Blenheim Speedster

2.jpg (56892 bytes)Those old blokes at Bristol were having a rummage around a dusty workshop recently and amongst the mouldy sandwiches and dusty old phone books they found a new car. Well an old car. A prototype from the early 1950's in fact which they've now updated and released.

This streamlined two-seater is believed to be have originated as a proposed replacement for the early 1950s Arnolt-Bristol with a Bristol 2-litre engine. Later they dropped in a Chrysler V-8 with an experimental fuel injection system. Much the same formula as that which produced the TVR Griffith and AC Cobra.

Bristol didn't see a market for such a car and it remained as a testbed for rebuilt engines and transmissions until being parked up some time in the ’70s and forgotten about.

In the late 1990s it was fully restored by Bristol personnel who revealed it was originally known as "The Bullet", on account of its generous performance.

Bristol in their curiously random manner have now decided to produce a modern interpretation using Blenheim components. Just 12-15 of these 'Blenheim Speedsters' will be made.

1.jpg (71842 bytes)Styling is a subtly enhanced version of the original while the interior is all new. The speedster not only benefits from better looks but weighs some 350 kg less than the hideous Bristol Saloon.

A special 30 gallon fuel tank with twin race type fillers has been fitted to give the Speedster plenty of range for European jollies despite having a monstrous 5.9 litre Chrysler V8 under the bonnet. That's coupled to a four speed auto 'box.

Performance is brisk with 0-60 mph in around 5 secs and a top speed approaching 160 mph.

Bristol intend to sell this unique car at a stratospheric price of just under £150,000. Why Bristol is in business at all remains a mystery to us, so to suggest that these cars won't sell would be short sighted. British eccentricity at its best... or worst?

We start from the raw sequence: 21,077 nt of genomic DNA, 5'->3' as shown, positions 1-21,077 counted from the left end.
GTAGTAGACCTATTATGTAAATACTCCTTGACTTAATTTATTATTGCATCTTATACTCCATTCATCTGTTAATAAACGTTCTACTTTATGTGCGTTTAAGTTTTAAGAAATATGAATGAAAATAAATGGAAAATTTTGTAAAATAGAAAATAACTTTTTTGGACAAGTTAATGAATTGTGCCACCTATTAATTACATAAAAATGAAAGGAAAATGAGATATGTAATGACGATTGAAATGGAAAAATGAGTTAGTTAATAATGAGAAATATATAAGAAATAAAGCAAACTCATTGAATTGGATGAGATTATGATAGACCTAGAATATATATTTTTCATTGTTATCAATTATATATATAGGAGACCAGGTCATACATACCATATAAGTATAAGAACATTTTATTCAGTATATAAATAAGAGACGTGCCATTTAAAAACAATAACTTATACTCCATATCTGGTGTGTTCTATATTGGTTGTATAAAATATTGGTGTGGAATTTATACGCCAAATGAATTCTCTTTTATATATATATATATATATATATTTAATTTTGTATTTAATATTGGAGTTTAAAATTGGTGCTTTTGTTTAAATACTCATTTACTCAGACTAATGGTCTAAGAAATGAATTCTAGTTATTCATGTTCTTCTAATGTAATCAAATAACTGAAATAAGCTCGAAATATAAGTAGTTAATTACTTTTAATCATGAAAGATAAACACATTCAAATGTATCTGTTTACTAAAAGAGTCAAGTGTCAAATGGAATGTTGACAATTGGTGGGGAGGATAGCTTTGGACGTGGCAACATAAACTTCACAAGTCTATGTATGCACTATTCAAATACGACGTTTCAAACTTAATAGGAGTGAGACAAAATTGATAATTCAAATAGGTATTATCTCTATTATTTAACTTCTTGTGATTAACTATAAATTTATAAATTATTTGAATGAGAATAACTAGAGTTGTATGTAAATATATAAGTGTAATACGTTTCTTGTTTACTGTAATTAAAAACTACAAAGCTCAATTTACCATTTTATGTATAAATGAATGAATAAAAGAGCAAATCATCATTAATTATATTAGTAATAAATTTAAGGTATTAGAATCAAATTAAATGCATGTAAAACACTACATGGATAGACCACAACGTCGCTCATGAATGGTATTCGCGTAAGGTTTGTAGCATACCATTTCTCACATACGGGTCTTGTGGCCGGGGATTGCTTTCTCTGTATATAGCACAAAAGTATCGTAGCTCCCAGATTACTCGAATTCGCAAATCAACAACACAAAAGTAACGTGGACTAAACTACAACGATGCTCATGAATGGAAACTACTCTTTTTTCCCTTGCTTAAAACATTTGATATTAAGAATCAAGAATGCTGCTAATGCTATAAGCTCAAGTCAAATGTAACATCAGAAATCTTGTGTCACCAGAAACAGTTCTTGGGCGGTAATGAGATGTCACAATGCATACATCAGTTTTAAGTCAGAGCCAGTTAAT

Comments (26) Join the discussion on the forum

  • grahambell 06 Jan 2003

    Yep, older Bristols are definitely much better looking than newer ones. Oh stop sniggering.

    Now if only they'd produce an updated version of the Bristol Zagato.

  • MikeyT 06 Jan 2003

    This piece is finished off with the comment, why are Bristol still in business? HOW, would be a more appropriate word!

    Who buys these cars? Does anybody know? I think I read somewhere that a pop star bought one?

    Surely their 'Chairman of a 1950s-style nationalised conglomerate type customer' has all but disappeared – wouold you put your hand up to owning one? I know I wouldn't. I remember reading a test of one in 'Motor' in aout the mid-70s. It was awful then and I can't think it's improved much ...

    Are the buyers from the USA?

  • RichardR 06 Jan 2003

    Bristol must be the most pointless motor company in existence. Primarily a manufacturer of ugly, vastly overpriced saloons, they've obviously now decided to stretch the bounds of pointlessness even further and produced a vastly overpriced roofless saloon with an aero-screen, modelled on a 1950s pedal car.

    Since the cars apparently have no merit, surely the only purpose that they can possibly serve is as a display of wealth, hence the ridiculous price tag.

    I believe that Liam Gallagher owns a Bristol which, in my book, would provide the final reason, if needed, not to want one.

  • campbell 06 Jan 2003

    Ohh why ohh why did they put an auto box in there
    Still though its a nice looking car

  • granville 06 Jan 2003

    There are few things in life worse than arsey commercial crustaceans who think they're owed a living.

    I really can't think of an appropriate witticism but somehow the most fitting thing that comes to mind is a Black Adder (series II) quote:

    "Baldrick, you look like a bird who's swallowed a plate."

    So there you have it - the venerable Bristol Baldrick.

    Class my ass.

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